Sunday, December 26, 2010

might be useful this winter! - Frostbite

I made a big mistake of not paying attention to the local weather forecast this weekend, and I had my car stuck in the snow.I got my fingers and toes frozen! red! numb! and tender!It took a while before I got the color back in my fingers. Prolonged exposure of this kind would lead to whats called Frostbite!


Lets see what we can do! First thing is ..DONT PANIC!. and call for help....if you can!The do's & dont's according to the 2010 First Aid guidelines from American Heart Association(most of the evidence is from around 1950s) are..


1.remove wet clothing and dry and cover the victim to prevent hypothermia.
2.Do not try to rewarm the frostbite if there is any chance that it might refreeze(i.e..if you cannot avoid being continuously exposed to the cold temperature, as repeated change of temperature will worsen tissue injury due to on & off formation of ice crystals) or if you are close to a medical facility.
3.Minor or superficial frostbite (frostnip) can be treated with simple, rapid rewarming using skin-to-skin contact such as a warm hand.
4. Severe or deep frostbite should be rewarmed within 24 hours of injury and this is best accomplished by immersing the frostbitten part in warm (37° to 40°C or approximately body temperature) water for 20 to 30 minutes. THIS IS THE MOST IMPORTANT STEP IN THE MANAGEMENT/FIRST AID.
5. Do not use heating devices, stoves etc to treat frost bite..mainly because the area is numb...and there is a risk of burns.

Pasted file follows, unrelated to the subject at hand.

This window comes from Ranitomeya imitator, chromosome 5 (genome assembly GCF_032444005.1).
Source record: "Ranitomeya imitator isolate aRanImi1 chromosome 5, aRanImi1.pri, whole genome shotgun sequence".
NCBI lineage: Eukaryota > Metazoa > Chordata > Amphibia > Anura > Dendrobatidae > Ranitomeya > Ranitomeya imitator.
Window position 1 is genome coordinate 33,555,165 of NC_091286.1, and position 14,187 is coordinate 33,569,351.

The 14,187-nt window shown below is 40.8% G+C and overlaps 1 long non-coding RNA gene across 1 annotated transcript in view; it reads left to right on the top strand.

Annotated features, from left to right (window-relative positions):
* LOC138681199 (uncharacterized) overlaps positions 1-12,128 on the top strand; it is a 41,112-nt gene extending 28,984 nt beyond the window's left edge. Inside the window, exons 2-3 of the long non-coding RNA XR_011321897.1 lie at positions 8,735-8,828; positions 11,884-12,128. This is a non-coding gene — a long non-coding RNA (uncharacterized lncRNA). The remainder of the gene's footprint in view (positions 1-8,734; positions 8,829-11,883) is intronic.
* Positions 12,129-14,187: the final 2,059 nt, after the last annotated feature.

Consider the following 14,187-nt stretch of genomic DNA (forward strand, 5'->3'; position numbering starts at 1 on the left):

The mechanism of injury - Exposure to low temperatures leads to ice-crystal formation, which results in damage to capillaries leading to progressive ischemia and infarction. Generation of oxygen free radicals, production of prostaglandins and thromboxane A2, release of proteolytic enzymes, and generalized inflammation are the underlying mechanical effects of these injuries. There have been studies on use of therapies aimed at reducing the production of these metabolites. (J Trauma 1983). Another study(Ann Emer Med 1987)compared use of aspirin, aloe vera, methyl prednisone and methimazole against no medications.....and showed may be a marginal benefit with these agents in reducing dermal ischemia. There may also be a role for t-PA /heparin for management of severe fostbite(after rewarming within 24 hours).J Trauma 2005. Ibuprofen(or any NSAID) can be used initially on presentation, due to their anti inflammatory properties as per this recent article from Canada. (hard to disregard as...they are probably experts in snow related issues!!)

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